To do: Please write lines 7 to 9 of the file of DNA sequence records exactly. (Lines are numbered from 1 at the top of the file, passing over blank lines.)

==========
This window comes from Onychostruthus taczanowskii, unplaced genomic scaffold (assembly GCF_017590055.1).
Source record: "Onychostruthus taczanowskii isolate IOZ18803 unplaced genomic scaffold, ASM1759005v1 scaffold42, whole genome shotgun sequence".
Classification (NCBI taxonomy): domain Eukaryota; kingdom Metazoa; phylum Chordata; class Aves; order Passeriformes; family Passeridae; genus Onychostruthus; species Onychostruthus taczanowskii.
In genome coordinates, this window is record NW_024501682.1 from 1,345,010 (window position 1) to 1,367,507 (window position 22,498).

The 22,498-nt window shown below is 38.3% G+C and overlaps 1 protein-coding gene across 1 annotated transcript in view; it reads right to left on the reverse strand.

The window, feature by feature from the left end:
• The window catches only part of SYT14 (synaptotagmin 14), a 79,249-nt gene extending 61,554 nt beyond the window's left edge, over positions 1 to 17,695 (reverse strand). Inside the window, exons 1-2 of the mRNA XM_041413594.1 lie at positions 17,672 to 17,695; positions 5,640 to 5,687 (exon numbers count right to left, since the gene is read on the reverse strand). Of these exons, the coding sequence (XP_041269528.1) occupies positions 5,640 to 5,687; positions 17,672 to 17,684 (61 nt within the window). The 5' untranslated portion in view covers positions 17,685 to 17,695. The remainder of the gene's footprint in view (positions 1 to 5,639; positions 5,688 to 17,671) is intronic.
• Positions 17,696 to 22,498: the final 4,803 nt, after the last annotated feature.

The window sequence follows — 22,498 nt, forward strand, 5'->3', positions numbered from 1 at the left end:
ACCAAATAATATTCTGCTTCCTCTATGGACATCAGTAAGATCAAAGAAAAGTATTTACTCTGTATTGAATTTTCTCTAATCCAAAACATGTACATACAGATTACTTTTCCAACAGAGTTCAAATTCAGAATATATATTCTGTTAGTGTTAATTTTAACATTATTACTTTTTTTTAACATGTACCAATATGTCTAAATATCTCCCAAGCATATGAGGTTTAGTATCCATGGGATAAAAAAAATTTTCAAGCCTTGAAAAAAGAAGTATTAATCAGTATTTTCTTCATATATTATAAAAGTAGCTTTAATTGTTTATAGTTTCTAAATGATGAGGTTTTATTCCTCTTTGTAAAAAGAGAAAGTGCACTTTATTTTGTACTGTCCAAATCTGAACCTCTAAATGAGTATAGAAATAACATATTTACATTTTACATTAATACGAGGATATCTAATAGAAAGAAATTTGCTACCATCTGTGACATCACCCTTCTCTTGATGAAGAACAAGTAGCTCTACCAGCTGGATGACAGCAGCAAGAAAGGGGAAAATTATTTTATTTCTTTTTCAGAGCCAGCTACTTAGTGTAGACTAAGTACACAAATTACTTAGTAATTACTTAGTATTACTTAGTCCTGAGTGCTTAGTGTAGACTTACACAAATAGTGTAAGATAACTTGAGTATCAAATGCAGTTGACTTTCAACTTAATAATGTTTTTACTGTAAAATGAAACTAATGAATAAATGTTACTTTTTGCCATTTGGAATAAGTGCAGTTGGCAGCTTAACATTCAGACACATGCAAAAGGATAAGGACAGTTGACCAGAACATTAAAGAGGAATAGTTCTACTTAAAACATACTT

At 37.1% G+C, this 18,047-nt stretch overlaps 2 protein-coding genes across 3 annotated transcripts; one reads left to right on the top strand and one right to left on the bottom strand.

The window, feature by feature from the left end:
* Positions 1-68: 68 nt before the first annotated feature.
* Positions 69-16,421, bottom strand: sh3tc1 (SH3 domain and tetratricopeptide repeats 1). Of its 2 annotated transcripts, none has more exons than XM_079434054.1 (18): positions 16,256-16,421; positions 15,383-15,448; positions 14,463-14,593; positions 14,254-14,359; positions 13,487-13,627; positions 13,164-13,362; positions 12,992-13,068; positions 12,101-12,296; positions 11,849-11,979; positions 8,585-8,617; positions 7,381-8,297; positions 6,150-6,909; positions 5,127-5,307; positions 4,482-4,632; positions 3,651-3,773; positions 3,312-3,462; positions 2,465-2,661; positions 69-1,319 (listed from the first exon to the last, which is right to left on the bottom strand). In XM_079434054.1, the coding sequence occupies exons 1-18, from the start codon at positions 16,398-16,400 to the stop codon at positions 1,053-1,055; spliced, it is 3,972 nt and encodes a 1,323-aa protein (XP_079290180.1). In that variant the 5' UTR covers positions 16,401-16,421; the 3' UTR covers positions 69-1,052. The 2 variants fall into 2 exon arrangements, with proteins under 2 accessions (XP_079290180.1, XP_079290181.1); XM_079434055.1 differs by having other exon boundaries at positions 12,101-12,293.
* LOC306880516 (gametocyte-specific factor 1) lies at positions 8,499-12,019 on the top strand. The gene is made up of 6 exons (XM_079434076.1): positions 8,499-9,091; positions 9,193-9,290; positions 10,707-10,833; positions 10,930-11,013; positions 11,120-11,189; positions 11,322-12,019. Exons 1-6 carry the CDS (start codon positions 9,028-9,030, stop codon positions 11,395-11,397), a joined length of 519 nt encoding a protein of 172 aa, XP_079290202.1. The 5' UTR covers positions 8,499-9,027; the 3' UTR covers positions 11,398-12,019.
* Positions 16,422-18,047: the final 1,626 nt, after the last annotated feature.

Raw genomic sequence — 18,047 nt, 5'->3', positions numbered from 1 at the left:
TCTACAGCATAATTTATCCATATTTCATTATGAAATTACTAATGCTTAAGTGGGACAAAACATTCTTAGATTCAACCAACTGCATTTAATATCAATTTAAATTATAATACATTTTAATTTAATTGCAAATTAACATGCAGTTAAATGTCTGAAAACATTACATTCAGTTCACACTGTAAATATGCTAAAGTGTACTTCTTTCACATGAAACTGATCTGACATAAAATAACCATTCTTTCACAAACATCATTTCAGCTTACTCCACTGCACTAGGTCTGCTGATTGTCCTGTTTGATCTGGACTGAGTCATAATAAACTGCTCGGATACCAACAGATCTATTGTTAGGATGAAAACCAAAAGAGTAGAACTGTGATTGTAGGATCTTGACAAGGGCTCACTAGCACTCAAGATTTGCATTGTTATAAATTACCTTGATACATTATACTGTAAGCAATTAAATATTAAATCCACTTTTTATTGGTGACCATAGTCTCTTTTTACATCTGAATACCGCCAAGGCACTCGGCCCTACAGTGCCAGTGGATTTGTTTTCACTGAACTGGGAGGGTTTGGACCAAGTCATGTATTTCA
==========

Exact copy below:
• The window catches only part of SYT14 (synaptotagmin 14), a 79,249-nt gene extending 61,554 nt beyond the window's left edge, over positions 1 to 17,695 (reverse strand). Inside the window, exons 1-2 of the mRNA XM_041413594.1 lie at positions 17,672 to 17,695; positions 5,640 to 5,687 (exon numbers count right to left, since the gene is read on the reverse strand). Of these exons, the coding sequence (XP_041269528.1) occupies positions 5,640 to 5,687; positions 17,672 to 17,684 (61 nt within the window). The 5' untranslated portion in view covers positions 17,685 to 17,695. The remainder of the gene's footprint in view (positions 1 to 5,639; positions 5,688 to 17,671) is intronic.
• Positions 17,696 to 22,498: the final 4,803 nt, after the last annotated feature.

The window sequence follows — 22,498 nt, forward strand, 5'->3', positions numbered from 1 at the left end: